• Thunderball – mid-60s Bond film which seemed to feature a lot of snorkelling.  I think I fell asleep in it.
  • The Drop – Slow paced film with James Gandolfini and Tom Hardy.  Seemed like the arty “payback” film for Hardy playing Bane.  👎
  • Before I Go To Sleep – Nicole Kidman’s Groundhog Day.  Thriller that gets a bit creepy but worth staying awake for. 👍
  • The Look of Love – Seems my fascination for biographies has moved into film, which in this case was essentially Alan Partridge being Soho club-guru Paul Raymond.  By which I mean it felt like Steve Coogan going into autopilot. 👎
  • Behind The Candelabra – Biopic of Liberace starring Michael Douglas, which again is time I could’ve spent doing something else.  Perhaps I was tired of uncomplimentary biography by this point (having waded through the Jobs book already). 👎
  • Taken 3 – Liam Neeson and his disaster prone family on another outing where he’s singled out and a lot of people get beaten up and/or killed.
  • Exodus: Gods and Kings – The Ten Commandments reboot but without any of the redeeming features that will see it repeated on TV for years and years to come.  I feel like I’m missing the point with a lot of these, but just being “spectacular” doesn’t really do much for me.  Although I liked Snowpiercer, so , go figure.  This film is a biblical epic which feels like it’s actually 2000 years long. 👎👎
  • I Know That Voice – documentary about voice actors put together by John DiMaggio (aka Bender from Futurama) showing a glimpse into a fascinating world.  Also, features loads of very famous voices and there’s a huge giggle factor in seeing the voices come out of a 3-dimensional face rather than the usual 2D source. 👍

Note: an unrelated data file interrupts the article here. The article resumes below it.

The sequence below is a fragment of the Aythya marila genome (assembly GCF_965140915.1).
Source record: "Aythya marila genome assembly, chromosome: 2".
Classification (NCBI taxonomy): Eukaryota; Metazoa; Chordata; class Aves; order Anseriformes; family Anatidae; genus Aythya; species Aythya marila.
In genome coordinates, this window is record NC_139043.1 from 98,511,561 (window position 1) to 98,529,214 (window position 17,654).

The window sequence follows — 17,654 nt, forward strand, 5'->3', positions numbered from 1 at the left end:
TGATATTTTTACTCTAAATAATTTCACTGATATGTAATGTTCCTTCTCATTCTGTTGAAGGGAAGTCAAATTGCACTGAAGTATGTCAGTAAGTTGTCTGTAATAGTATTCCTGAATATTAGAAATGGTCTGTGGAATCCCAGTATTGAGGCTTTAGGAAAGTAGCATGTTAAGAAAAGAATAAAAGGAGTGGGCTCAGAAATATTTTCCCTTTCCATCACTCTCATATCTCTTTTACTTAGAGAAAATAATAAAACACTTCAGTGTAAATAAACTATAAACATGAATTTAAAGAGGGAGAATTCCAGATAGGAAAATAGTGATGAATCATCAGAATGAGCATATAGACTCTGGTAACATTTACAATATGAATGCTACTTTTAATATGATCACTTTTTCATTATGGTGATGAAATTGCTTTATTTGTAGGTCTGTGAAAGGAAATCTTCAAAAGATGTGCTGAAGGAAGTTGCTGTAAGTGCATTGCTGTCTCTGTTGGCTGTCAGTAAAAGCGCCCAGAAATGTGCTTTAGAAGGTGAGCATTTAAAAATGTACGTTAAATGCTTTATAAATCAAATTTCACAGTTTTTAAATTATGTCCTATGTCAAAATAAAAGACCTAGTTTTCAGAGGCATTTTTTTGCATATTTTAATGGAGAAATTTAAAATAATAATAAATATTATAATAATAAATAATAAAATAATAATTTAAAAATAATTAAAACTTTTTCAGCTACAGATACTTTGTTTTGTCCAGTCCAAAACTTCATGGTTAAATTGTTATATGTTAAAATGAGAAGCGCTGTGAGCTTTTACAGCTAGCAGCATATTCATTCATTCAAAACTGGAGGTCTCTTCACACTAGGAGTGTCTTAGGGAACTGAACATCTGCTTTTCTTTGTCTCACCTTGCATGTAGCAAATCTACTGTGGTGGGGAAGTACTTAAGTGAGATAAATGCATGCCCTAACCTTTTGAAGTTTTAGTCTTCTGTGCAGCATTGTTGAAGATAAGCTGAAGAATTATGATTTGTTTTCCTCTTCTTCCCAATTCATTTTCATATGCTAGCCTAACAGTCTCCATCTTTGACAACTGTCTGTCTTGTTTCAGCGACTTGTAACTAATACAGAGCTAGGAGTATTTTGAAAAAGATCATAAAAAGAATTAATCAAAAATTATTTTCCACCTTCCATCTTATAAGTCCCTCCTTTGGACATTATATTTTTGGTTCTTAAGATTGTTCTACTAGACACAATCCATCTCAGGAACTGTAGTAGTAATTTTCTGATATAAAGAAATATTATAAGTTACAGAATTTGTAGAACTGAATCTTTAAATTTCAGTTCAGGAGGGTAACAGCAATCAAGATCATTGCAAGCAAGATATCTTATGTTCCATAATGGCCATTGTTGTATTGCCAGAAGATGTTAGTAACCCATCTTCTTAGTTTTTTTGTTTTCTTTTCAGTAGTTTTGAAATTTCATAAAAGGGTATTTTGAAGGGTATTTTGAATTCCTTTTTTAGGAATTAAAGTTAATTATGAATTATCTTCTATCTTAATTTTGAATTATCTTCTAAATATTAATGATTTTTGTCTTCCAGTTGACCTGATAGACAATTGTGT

• Jurassic World – rehash of the 90s franchise where they get the band back together, but man messes with nature (err?) in genetically modifying a dinosaur to please the crowds, and combine this with a series of cost-cutting measures imposed on science by the corporate reality, and you end up with lots of opportunities for serious people saying “This is the ONE THING we didn’t want to have happen”.  Still sorta fun though.  And no Jeff Goldblum, so that sucks. 👍
  • The Scandalous Lady W – incredibly raunchy period piece.  Sort of Game of Thrones meets Jane Austen, in what’s basically a vehicle for Natalie Dormer to get BBC viewers all hot & bothered.
  • The 33 – probably shouldn’t count this given how far we got into it.  Borderline insufferable during the setup, because the screenwriters heavyhandedly telegraphed pretty much every element of every character’s motivation/fear (“Just one more trip down the mine before I retire”, etc.).  Somewhat insensitively all I could think of was the joke, “How do you rescue 33 Chilean miners?” / “Juan by Juan”. 👎
  • Mad Max Fury Road – fired up immediately after The 33, and could not have been a more stark counterpoint.  This is a film which doesn’t bother trying to explain anything about the world in which it’s set (which is pretty frigging harsh, surreal, and non-intuitive from an audient’s perspective).  It just gets on with it and drags you along at high speed.  It’s over the top, spectacular, and brilliant. 👍 👍